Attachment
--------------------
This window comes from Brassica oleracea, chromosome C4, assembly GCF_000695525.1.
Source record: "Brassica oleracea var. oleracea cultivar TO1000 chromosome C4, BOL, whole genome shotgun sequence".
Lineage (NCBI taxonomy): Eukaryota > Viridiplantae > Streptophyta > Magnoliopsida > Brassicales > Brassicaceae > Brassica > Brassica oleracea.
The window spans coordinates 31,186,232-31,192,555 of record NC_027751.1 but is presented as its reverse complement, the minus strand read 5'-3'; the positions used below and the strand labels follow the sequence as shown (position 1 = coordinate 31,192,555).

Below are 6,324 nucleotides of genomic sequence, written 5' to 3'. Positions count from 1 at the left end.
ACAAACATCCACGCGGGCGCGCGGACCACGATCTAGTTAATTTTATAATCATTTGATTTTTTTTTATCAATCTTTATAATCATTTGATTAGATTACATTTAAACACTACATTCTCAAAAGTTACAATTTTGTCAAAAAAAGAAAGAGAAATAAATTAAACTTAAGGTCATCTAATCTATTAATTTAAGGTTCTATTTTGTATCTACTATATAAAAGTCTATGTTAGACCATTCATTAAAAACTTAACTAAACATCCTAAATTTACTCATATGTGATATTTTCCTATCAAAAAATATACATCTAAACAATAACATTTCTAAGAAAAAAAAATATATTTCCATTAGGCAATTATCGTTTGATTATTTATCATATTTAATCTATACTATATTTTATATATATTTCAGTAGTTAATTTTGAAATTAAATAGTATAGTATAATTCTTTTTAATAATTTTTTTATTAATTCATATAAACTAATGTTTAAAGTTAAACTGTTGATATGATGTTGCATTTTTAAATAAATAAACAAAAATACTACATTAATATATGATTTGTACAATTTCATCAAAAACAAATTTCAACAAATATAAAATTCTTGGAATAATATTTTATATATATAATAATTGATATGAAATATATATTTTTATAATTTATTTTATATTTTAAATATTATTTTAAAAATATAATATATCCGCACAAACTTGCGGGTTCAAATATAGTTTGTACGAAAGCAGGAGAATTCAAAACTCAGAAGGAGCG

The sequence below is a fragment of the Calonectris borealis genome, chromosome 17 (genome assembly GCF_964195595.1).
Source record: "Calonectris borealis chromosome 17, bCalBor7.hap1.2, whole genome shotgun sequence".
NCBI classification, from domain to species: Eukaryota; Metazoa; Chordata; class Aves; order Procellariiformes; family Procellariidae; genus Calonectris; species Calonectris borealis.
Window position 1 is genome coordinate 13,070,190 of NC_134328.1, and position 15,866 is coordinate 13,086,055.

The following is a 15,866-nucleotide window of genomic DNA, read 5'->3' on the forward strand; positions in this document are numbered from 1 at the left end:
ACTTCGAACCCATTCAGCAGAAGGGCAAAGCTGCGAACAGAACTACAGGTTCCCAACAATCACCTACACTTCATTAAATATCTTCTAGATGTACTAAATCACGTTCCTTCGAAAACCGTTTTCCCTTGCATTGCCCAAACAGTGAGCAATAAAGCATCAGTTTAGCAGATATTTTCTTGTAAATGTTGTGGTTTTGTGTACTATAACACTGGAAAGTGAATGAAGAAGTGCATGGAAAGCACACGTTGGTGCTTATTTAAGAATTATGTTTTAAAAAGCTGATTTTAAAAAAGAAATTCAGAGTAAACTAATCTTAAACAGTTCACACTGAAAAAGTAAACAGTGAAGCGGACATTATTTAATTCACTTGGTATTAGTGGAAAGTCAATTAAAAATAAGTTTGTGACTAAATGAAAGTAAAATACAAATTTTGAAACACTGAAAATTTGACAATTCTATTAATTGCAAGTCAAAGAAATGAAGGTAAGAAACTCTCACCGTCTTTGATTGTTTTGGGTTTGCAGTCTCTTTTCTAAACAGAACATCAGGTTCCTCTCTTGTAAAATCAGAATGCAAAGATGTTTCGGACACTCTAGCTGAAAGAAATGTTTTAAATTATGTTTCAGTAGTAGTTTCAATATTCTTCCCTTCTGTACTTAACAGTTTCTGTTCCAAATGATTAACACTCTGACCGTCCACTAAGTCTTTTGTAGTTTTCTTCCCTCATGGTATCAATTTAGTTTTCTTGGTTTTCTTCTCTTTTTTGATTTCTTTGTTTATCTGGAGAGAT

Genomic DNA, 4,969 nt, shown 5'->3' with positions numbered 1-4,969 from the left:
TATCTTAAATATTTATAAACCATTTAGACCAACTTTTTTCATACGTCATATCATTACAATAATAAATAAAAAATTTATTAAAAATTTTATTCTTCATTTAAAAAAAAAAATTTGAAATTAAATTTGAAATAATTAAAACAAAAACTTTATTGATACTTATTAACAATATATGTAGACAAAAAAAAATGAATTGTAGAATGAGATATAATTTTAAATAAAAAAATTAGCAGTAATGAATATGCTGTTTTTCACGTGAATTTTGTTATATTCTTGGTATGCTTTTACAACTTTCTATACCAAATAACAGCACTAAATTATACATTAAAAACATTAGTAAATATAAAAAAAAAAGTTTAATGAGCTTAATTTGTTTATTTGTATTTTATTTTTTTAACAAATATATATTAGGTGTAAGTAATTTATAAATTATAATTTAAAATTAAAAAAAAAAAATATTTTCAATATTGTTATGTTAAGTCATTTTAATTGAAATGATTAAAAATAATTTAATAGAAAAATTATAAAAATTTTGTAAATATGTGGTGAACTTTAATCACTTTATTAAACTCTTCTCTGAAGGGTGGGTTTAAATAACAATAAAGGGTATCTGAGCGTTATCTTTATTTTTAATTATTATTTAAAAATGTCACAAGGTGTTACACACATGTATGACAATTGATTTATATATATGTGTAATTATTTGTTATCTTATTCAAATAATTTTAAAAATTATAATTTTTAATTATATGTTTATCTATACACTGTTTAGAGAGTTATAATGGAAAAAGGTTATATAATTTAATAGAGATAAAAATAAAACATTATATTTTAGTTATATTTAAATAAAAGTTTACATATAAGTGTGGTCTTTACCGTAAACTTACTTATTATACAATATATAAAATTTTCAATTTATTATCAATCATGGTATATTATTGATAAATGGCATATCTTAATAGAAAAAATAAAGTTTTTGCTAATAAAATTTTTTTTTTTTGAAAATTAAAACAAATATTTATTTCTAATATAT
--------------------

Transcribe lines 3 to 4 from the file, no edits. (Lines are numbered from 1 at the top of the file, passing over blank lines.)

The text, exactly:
Lineage (NCBI taxonomy): Eukaryota > Viridiplantae > Streptophyta > Magnoliopsida > Brassicales > Brassicaceae > Brassica > Brassica oleracea.
The window spans coordinates 31,186,232-31,192,555 of record NC_027751.1 but is presented as its reverse complement, the minus strand read 5'-3'; the positions used below and the strand labels follow the sequence as shown (position 1 = coordinate 31,192,555).